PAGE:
Nashville Children’s Theatre’s latest production is well-suited to youngsters and adults; with multiple themes, the play can keep diverse audiences engaged while providing substantial food for thought. Y York blends comedy with drama to create a show that comments on the need to overcome obstacles to creativity as well as the joy of letting one’s imagination run free; NCT’s strong interpretation of Don’t Tell Me I Can’t Fly does not disappoint on either of those points.
Don’t Tell Me I Can’t Fly runs through Feb. 10 at Nashville Children’s Theatre (25 Middleton St.). There are public performances on Saturdays and Sundays at 2 p.m. (but no show on Sunday, Jan. 27. Della Wells, whose life serves as inspiration for Y York’s play, will attend on Saturday, Feb. 2, and following the 2 p.m. show participate in an After-Words Q & A with the audience and discuss the play and her art, some of which will be displayed in NCT’s lobby. In addition to the play the Metropolitan Nashville Arts Commission will host a gallery show of Wells’ art until March 1 which is free and open to the public. Visitors to the Metro Arts Gallery (located on the fourth floor of the Metro Office Building at 800 2nd Ave S.; please bring a valid ID to check in with security) can view the exhibition Mondays through Fridays from 8:30 a.m. to 4:30 p.m. A special artist reception with Wells will be held at Metro Arts Gallery on Friday, Feb. 1 from 2 p.m. to 4 p.m. that is also open to the public. Tickets (Adults $19; Youths to age 17 and seniors age 65 and up $12; Groups of ten or more $11 per person; 6:30 p.m. Thursday, Jan. 24 preview performance $12 adults and seniors/$6 youths) for Don’t Tell Me I Can’t Fly can be purchased by phone at (615) 252-4675 or online at nashvillect.org. The 2 p.m. show today (Jan. 26) show will offer open captioning for patrons who are hard of hearing.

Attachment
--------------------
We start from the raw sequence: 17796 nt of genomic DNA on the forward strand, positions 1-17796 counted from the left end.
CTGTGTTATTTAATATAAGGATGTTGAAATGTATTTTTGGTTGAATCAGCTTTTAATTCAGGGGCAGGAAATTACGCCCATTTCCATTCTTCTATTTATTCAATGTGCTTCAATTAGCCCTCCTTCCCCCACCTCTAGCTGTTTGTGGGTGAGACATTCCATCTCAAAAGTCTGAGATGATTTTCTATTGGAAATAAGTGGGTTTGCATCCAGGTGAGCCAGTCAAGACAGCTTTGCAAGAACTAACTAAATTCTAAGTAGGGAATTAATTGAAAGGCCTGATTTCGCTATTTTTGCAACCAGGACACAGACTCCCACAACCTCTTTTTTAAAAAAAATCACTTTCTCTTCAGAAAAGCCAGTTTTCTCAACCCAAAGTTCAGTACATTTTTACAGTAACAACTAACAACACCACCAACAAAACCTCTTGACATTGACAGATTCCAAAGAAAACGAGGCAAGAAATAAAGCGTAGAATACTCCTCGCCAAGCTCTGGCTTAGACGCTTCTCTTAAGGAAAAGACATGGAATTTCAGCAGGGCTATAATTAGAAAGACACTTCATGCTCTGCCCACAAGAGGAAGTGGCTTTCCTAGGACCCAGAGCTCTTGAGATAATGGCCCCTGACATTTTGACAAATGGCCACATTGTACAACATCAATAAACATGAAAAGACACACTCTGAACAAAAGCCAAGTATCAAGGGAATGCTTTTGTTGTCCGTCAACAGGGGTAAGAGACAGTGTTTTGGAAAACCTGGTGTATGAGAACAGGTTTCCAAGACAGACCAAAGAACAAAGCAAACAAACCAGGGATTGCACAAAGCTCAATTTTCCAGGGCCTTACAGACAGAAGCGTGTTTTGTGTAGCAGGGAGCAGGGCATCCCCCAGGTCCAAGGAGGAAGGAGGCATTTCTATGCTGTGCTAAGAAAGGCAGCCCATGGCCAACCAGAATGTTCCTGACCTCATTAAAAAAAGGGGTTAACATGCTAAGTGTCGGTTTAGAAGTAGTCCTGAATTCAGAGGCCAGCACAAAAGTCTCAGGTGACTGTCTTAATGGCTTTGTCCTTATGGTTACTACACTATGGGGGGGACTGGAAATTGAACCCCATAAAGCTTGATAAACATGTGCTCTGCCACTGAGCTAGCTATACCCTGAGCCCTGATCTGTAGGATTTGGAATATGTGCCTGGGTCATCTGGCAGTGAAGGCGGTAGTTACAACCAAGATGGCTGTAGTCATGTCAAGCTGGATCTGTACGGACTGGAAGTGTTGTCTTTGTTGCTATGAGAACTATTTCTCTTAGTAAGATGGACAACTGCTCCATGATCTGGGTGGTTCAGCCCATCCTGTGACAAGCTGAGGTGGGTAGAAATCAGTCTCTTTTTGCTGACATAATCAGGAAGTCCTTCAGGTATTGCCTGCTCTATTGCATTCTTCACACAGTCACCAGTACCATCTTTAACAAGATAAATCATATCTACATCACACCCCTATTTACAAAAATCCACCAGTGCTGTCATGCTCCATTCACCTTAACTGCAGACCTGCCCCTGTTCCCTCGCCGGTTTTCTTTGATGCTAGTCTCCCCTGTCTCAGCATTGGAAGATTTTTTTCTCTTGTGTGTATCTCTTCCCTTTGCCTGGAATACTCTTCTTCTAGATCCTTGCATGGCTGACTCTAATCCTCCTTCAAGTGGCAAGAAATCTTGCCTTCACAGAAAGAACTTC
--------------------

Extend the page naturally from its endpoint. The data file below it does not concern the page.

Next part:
*Photo of Jessica Kuende by Colin Peterson courtesy Nashville Children’s Theatre.